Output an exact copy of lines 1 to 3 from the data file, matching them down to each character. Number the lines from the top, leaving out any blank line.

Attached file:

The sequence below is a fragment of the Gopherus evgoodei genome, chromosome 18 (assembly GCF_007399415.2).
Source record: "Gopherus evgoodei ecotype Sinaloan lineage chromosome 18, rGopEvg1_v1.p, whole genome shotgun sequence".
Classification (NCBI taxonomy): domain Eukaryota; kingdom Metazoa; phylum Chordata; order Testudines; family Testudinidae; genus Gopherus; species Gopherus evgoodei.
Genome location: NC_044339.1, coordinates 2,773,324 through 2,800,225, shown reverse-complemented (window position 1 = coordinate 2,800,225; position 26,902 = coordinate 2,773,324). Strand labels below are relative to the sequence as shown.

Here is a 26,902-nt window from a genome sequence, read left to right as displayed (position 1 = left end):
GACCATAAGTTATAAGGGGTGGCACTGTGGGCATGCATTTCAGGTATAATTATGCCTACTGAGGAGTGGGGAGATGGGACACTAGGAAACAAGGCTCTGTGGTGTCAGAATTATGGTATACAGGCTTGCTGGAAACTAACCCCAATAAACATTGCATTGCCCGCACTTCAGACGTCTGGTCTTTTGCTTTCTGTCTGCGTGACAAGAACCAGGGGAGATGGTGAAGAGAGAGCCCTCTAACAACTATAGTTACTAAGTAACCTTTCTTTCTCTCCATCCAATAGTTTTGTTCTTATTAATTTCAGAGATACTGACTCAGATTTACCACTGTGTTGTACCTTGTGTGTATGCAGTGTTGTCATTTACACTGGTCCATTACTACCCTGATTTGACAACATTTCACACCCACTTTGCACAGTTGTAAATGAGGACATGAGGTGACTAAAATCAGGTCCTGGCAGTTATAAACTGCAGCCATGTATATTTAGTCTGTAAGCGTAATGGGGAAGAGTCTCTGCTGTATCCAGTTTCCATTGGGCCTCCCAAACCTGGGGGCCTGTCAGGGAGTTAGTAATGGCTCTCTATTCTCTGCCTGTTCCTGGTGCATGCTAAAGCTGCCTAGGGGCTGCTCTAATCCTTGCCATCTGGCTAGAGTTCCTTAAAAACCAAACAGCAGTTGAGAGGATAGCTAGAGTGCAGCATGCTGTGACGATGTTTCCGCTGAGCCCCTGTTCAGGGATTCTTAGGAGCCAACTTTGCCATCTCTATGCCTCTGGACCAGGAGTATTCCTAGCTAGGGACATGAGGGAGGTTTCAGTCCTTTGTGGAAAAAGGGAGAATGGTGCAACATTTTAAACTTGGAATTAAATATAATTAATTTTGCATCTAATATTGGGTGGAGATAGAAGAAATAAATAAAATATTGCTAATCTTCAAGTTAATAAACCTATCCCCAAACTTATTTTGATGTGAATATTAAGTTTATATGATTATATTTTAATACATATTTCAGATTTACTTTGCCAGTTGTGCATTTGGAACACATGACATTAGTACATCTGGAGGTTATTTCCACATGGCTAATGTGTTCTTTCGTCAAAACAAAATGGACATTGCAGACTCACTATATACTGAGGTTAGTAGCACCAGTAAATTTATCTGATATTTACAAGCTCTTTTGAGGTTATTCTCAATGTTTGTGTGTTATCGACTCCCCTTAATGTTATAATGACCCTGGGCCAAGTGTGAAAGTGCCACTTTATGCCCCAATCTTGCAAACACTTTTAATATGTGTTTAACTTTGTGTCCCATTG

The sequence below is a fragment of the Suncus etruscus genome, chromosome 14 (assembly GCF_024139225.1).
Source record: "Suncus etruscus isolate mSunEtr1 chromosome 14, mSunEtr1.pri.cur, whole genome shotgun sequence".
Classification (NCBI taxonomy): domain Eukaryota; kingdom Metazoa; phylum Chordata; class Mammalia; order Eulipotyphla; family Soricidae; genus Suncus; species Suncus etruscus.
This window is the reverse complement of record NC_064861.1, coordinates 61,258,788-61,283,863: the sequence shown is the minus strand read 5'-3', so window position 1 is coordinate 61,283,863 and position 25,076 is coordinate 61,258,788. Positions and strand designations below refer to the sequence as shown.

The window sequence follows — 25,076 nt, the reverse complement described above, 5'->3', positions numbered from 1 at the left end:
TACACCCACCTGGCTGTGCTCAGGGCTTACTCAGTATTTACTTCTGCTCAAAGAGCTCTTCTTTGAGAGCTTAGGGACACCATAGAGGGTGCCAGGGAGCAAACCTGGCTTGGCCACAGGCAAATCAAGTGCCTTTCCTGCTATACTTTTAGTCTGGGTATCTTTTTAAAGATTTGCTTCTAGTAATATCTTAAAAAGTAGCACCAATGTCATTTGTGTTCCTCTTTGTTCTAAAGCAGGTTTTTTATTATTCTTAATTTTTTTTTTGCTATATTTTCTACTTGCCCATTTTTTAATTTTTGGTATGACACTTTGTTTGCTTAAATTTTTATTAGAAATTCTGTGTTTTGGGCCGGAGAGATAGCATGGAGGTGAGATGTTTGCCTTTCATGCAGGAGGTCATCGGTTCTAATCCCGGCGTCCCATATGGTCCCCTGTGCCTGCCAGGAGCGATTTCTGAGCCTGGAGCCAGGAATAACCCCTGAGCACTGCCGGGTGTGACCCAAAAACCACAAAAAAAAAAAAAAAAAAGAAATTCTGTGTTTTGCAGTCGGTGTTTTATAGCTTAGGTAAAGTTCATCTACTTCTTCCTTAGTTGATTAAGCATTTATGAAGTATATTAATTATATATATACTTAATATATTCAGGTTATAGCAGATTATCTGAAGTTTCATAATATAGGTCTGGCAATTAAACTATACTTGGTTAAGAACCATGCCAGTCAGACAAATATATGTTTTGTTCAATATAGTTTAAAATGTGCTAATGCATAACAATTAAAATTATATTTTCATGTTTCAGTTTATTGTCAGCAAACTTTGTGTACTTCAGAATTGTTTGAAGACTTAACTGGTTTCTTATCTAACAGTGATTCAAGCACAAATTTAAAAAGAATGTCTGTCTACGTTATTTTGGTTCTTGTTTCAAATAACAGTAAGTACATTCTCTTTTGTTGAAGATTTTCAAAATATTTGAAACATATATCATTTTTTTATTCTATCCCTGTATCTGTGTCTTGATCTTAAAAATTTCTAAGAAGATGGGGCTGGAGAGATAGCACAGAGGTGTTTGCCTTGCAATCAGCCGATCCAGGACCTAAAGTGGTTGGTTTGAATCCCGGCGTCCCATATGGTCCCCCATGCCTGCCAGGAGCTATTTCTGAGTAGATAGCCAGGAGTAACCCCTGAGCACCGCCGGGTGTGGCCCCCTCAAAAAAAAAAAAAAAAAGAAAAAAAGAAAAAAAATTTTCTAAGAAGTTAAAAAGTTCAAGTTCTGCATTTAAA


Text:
The sequence below is a fragment of the Gopherus evgoodei genome, chromosome 18 (assembly GCF_007399415.2).
Source record: "Gopherus evgoodei ecotype Sinaloan lineage chromosome 18, rGopEvg1_v1.p, whole genome shotgun sequence".
Classification (NCBI taxonomy): domain Eukaryota; kingdom Metazoa; phylum Chordata; order Testudines; family Testudinidae; genus Gopherus; species Gopherus evgoodei.